A tugboat sinking at a New York bridge construction site accounted for three of eight fatalities from towing accidents during 2016, a year that saw a slight uptick in overall accident rates.
The March 2016 sinking of the tugboat Specialist after it hit a construction barge on the Hudson River pushed the fatality count up to eight from six in 2015, according to the recently released report from the National Quality Steering Committee, a joint endeavor of the Coast Guard and the American Waterways Operators.
Generally the annual review has documented a trend of safer operations since the mid-1990s, with fatalities steadily declining from a spike of 29 deaths during 1997.
The report noted an upturn in less serious reported vessel incidents in 2016 with 1,231, up from 1,098 incidents during 2015. Of those, 84% were classed as “low intensity,” but still showed a climb back.
The incident rate in 2015 was sharply down from the typical rate of recent years, which stood at 1,797 during 2014. Aside from low-intensity mishaps, the number of more serious incidents has remained fairly constant in recent years, the report noted.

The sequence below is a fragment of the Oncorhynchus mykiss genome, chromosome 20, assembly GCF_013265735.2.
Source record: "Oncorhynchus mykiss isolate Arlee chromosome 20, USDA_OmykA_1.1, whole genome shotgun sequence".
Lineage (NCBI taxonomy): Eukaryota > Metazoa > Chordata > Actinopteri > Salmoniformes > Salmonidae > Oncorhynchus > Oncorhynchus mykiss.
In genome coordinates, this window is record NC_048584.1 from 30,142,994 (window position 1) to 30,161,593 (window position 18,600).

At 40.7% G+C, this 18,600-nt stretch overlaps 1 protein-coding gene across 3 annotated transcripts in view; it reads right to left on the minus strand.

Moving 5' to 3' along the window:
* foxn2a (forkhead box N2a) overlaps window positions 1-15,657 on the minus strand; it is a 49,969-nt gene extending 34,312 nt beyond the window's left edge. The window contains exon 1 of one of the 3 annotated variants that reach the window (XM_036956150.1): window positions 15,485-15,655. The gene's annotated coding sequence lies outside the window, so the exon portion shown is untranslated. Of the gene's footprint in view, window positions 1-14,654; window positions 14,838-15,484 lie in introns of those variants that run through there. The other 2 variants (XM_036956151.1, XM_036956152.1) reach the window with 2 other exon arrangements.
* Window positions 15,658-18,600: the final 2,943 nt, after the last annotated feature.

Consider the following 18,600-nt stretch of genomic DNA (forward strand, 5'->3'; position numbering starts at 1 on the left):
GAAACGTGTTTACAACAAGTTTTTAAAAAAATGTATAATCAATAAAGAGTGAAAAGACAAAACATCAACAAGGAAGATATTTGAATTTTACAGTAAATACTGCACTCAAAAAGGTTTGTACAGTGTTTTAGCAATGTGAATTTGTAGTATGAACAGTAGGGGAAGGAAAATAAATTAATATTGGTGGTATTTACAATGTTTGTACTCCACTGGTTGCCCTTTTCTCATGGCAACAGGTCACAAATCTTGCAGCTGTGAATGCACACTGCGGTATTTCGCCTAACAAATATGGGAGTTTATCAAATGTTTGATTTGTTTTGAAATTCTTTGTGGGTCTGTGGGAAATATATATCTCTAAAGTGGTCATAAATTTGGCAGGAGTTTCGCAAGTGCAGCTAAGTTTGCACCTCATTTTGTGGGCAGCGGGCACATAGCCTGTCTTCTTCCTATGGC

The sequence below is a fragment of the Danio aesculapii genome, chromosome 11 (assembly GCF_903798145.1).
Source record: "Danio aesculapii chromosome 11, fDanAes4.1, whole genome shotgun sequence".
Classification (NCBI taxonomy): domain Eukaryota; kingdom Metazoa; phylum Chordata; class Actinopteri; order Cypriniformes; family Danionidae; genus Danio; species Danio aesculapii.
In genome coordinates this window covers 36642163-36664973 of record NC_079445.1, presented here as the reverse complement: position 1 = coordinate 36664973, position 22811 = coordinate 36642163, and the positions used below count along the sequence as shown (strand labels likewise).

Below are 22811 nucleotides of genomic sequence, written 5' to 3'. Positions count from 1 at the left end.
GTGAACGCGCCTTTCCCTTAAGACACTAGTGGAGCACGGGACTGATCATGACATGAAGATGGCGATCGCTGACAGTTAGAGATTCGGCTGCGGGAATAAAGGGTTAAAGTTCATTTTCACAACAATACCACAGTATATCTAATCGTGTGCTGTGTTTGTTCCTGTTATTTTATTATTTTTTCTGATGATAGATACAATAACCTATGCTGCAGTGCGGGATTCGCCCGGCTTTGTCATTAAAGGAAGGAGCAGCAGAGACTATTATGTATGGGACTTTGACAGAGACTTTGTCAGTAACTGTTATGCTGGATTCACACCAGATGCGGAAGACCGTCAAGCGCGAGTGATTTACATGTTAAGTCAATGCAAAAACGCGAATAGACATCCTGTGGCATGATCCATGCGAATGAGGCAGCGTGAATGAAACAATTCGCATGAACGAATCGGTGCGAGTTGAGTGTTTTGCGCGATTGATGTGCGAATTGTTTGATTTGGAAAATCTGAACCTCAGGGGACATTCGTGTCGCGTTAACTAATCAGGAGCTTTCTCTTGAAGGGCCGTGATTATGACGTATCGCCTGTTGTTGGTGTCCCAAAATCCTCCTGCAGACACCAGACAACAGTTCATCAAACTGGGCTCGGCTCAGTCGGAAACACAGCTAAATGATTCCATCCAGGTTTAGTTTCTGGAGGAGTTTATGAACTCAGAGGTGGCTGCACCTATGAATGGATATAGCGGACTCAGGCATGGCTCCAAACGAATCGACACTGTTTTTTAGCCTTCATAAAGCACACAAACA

Oil spills are reported as another measure of safety performance, and 2016 continued an industry trend of long-term improvement. Spills from tank barges were tallied at 32,202 gals., down from 147,070 gals. in 2015.
The committee uses those numbers to establish another metric of gallons spilled per one million gallons transported by barge. The 2016 rate was 0.42 gals., down from 1.9 gals. during 2015.
Reported crew injuries were 100 for 2016, down from 109 in 2015. Falls onto surfaces, strains and sprains, being struck by moving objects, and line handling accidents are the most common cause of injuries.
While deaths have declined over the years, lives lost from falling overboard remained a near constant, claiming four lives in 2016, a number that has hovered around three or four casualties annually since 2010.